The best way to rebrand Africa? Invest in entrepreneurship
17 Oct 2015
Because of its long-standing negative image, Africa has been unable to benefit fully from increasing global investments and the advantages that globalization may have to offer.
That image will be the subject of extensive discussions during the Rebranding Africa forum, an event organized in Brussels by Notre Afrik magazine on the theme: “Investing in Africa, undertaking for Africa”.
Nowadays, African and international media, following in the footsteps of The Economist, are inclined to more accurately portray the continent’s remarkable economic achievements. But Africa still has very little control over its own story. For instance, the continent accounts for less than 3 percent of all Google searches. Further, the narrative on Africa’s emergence focuses narrowly on its impressive and continuous economic growth, to the tune of 5 percent per year on average, over the past 15 years.
Changing Africa’s image requires us to go beyond the economic dimension so that at least two additional and fundamental aspects are taken into account: on the one hand, the rising demand from its booming urban middle class, and on the other the continued increase in Africa’s Foreign Direct Investment. These facts should serve to bolster Africa’s reputation as a prime destination for international investors and a continent of entrepreneurs.
Without entrepreneurship, it will be hard for Africa to enter a growth dynamic. As such, we can propose three different interventions can boost investments for the benefit of entrepreneurship, which in turn would transform its image and brighten its future.
The first and most effective way of investing in Africa’s entrepreneurship is to boost the spirit of business undertaking so that opportunities become phenomenal achievements. To that end, UNDP is working on promoting inclusive markets in Africa through the development of regional value chains in sectors such as agribusiness.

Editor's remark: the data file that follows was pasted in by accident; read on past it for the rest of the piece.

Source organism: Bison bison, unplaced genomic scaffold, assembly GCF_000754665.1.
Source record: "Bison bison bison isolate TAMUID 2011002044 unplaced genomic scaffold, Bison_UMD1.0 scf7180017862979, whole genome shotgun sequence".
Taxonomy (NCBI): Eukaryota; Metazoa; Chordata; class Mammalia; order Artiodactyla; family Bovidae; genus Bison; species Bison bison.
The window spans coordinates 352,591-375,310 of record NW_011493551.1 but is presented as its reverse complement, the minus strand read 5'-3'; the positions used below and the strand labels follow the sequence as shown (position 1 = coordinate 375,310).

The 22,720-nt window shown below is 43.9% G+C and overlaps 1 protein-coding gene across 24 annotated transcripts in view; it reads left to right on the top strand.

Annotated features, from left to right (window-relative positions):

Second, countries in Africa should put into place policies that enable and nurture private companies. This should include facilitating investments, and using public markets as a catalytic and strategic force, targeting SMEs as a priority, as they represent 90% of Africa’s private companies and provide 50% of all jobs.
Third, Africa will need to reinvent the way in which businesses are being funded. Although the banking sector is soaring, it remains fragmented and somewhat disconnected from companies’ increasing financing needs. We must therefore develop another form of financial intermediation that would reconcile banking with finance, and create a combined culture of risk-taking and profitability.
There is no better "rebranding" phrase than Graça Machel’s assertion that “private companies are the new face of Africa." The spirit of entrepreneurship is very much alive on the continent. It needs to be actively nurtured.